Help for Depression

Depression is not ‘feeling down’ or ‘sad’!

Depression (clinical depression) is a physical illness which affects a person mentally and takes away hope, dreams, confidence, strength and much more! A person who has no ‘feel good chemicals’ simply isn’t able to feel good.

To a person who is clinically depressed it can be extremely hurtful and frustrating to be told to  ‘just do something to cheer yourself up!’ or any other ‘just…….’  That may work if a person is simply feeling low, but believe me, in clinical depression the person simply does not HAVE the chemicals available to smile, feel better or even imagine feeling better!

Prescription Medicine for Depression

Many GP’s hand out prescriptions for anti-depressants when their patient is experiencing emotional ups and downs, moodiness, sadness or some unfortunate event in their lives. Anti-depressants, in my view, should only be used when there is an actual chemical imbalance which is creating Clinical Depression (I use the term ‘chemical’ imbalance to describe hormonal / endocrine or other imbalances in brain chemistry).
Too many anti-depressants are handed out for ‘sadness’ when they are meant for people with serotonin imbalances!

Definition of Depression

It never ceases to amaze me how little some people, especially when they are professionals,  seem to understand about depression! It is made worse by the fact that we tend to use this one word to describe many different things.

Sadness, or ‘feeling down’ can be a symptom of depression, but feeling miserable is not “depression”.

The word ‘Depressed’ in the online dictionary is defined as: melancholy, misery, sadness, unhappiness, sorrow, woe, gloom, gloominess, dejection, downheartedness, despondency, dispiritedness, low spirits, heavy-heartedness, moroseness, discouragement, despair, desolation, dolefulness, moodiness, pessimism, hopelessness; the slough of despond; upset, tearfulness.

Clinical Depression is something different. It is described as: endogenous depression, reactive depression, postnatal depression, dysthymia, melancholia;


How do you know the difference between Clinical Depression and ‘feeling depressed’?

If you are feeling down about a particular issue, event or situation, it is likely that you are not suffering from depression in a clinical sense.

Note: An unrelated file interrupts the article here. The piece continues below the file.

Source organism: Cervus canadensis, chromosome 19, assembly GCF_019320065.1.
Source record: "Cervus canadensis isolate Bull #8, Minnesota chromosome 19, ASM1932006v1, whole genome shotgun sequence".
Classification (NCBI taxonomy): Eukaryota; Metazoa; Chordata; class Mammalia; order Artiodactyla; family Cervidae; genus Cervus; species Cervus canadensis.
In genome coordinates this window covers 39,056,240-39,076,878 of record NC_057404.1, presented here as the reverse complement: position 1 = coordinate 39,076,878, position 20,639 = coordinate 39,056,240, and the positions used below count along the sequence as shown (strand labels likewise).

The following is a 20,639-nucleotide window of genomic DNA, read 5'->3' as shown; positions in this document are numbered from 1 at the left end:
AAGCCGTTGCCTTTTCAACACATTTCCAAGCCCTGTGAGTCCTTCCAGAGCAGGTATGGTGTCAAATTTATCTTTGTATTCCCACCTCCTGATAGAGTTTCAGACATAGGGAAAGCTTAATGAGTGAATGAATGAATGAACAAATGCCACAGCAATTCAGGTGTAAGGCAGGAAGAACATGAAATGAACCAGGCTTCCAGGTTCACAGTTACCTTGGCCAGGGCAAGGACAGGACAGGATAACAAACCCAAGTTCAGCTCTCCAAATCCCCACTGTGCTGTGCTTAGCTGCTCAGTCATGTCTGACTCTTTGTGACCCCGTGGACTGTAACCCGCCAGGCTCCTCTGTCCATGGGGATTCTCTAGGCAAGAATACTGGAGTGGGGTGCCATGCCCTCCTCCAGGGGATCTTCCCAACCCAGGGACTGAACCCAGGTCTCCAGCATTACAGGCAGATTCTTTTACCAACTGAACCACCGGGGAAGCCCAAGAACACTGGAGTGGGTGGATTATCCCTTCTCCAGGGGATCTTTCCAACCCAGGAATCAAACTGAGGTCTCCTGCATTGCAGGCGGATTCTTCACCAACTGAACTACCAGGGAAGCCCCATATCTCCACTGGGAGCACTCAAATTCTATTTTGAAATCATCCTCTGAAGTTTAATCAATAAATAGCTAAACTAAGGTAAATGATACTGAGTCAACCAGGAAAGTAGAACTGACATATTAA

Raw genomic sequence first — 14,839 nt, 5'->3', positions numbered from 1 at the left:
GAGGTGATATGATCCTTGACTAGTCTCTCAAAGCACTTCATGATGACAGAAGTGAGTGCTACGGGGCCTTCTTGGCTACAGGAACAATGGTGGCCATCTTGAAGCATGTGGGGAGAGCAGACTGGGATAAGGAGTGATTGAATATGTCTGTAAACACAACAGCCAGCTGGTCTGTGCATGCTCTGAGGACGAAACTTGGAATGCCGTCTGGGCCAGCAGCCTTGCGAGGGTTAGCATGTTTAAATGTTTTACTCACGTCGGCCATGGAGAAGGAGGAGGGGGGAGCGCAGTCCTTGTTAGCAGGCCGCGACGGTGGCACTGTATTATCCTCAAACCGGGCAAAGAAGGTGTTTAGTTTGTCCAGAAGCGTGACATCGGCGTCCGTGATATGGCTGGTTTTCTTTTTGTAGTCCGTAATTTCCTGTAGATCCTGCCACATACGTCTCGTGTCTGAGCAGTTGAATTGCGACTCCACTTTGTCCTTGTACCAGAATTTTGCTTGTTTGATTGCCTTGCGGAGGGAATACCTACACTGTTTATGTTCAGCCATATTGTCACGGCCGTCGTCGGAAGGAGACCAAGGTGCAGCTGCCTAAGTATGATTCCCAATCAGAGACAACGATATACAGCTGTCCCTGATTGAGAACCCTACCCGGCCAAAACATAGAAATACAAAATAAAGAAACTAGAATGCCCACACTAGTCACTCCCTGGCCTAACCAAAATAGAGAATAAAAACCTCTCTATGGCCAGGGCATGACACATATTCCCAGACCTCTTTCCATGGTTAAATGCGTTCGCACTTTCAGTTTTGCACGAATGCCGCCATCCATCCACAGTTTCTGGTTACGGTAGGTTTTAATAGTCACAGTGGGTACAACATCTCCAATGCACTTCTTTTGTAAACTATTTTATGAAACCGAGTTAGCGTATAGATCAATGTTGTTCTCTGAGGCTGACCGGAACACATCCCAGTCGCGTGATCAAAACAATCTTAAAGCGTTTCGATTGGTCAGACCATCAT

Here are some of the questions I might ask a client:

Is this issue that is bothering you something you cope with sometimes and other times it is just ‘too much’? 

Physical imbalances will often be worse at some times and not others. An obvious example would be during premenstrual phases, after childbirth, etc. What many people don’t realise is that the food they eat also affects the chemistry in the body. Gut bacteria has a huge impact on our health including moods and mental abilities!
(There is a plethora of books available to read on the subject as well as researched and documented information online if you search for it).

How long have you suffered from depression or mood disorders?

Clinical Depression, Anxiety and other mood disorders will often be something that has been experienced for a long period, often since teen years, and made worse by distressing life events.

Do you also find yourself getting extremely irritable?

Clinical Depression and irritability often go hand in hand as the body chemistry fluctuates.

How have you coped with stress in the past?

A client’s history will often reveal the type of ‘depression’ they are suffering from.

What makes you feel better?

Very often clinically depressed patients will say ‘nothing’! Not a good sign! If this is you, get some help now!

Do you feel that life isn’t worth living?

This isn’t the place for a philosophical discussion about what life is all about – however, there is a difference between a philosophical question and feeling suicidal. Our natural human desire is to survive, have hope and try to make things better. Giving up is a sign that your brain and body are stressed and struggling to cope. Feeling suicidal is a definite indicator that you need to get help now, even if you feel you ‘will never actually do it’.

Getting Treatment for Depression

For a clinically depressed person, asking for help can be difficult. It requires energy, hope and a belief that things can get better. All of which a clinically depressed person may not not have! If you have a friend or relative suffering like this, do all you can to encourage them to get outside professional help. Try not to get discouraged when they are unable to help themselves, and please, please, don’t say things like “well, if you can’t help yourself then …….!” as if they had a choice. In many instances, they don’t. Sometimes you have to be pro-active and do what it takes.

Please be kind to people with depression, and if you have depression, know that you CAN get well.  You CAN feel good feelings again.



The mind is a wonderful slave, but a terrible master! In order to be the master of our lives and destinies, we must first become master of our own minds!


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